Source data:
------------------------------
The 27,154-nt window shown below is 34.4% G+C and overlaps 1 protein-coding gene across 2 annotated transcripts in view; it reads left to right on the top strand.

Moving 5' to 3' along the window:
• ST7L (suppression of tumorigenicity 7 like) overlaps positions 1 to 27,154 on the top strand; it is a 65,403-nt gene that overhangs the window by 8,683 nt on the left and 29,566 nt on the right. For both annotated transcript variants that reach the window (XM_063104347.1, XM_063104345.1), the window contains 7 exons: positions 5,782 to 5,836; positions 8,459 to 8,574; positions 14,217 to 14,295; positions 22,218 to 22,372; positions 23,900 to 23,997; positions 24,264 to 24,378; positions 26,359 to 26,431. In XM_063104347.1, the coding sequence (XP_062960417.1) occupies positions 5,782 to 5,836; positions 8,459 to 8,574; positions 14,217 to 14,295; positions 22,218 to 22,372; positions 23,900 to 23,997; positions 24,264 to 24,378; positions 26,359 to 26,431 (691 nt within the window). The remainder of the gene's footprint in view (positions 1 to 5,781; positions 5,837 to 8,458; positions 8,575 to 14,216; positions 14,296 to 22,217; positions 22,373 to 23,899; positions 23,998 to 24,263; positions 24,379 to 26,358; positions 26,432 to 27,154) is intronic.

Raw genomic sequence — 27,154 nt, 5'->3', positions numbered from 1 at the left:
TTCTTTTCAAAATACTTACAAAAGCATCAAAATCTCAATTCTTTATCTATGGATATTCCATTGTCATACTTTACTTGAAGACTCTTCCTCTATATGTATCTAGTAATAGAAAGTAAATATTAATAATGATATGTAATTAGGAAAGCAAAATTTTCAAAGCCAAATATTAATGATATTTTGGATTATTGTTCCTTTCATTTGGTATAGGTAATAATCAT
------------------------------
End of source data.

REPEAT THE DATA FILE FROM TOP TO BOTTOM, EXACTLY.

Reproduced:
The 27,154-nt window shown below is 34.4% G+C and overlaps 1 protein-coding gene across 2 annotated transcripts in view; it reads left to right on the top strand.

Moving 5' to 3' along the window:
• ST7L (suppression of tumorigenicity 7 like) overlaps positions 1 to 27,154 on the top strand; it is a 65,403-nt gene that overhangs the window by 8,683 nt on the left and 29,566 nt on the right. For both annotated transcript variants that reach the window (XM_063104347.1, XM_063104345.1), the window contains 7 exons: positions 5,782 to 5,836; positions 8,459 to 8,574; positions 14,217 to 14,295; positions 22,218 to 22,372; positions 23,900 to 23,997; positions 24,264 to 24,378; positions 26,359 to 26,431. In XM_063104347.1, the coding sequence (XP_062960417.1) occupies positions 5,782 to 5,836; positions 8,459 to 8,574; positions 14,217 to 14,295; positions 22,218 to 22,372; positions 23,900 to 23,997; positions 24,264 to 24,378; positions 26,359 to 26,431 (691 nt within the window). The remainder of the gene's footprint in view (positions 1 to 5,781; positions 5,837 to 8,458; positions 8,575 to 14,216; positions 14,296 to 22,217; positions 22,373 to 23,899; positions 23,998 to 24,263; positions 24,379 to 26,358; positions 26,432 to 27,154) is intronic.

Raw genomic sequence — 27,154 nt, 5'->3', positions numbered from 1 at the left:
TTCTTTTCAAAATACTTACAAAAGCATCAAAATCTCAATTCTTTATCTATGGATATTCCATTGTCATACTTTACTTGAAGACTCTTCCTCTATATGTATCTAGTAATAGAAAGTAAATATTAATAATGATATGTAATTAGGAAAGCAAAATTTTCAAAGCCAAATATTAATGATATTTTGGATTATTGTTCCTTTCATTTGGTATAGGTAATAATCAT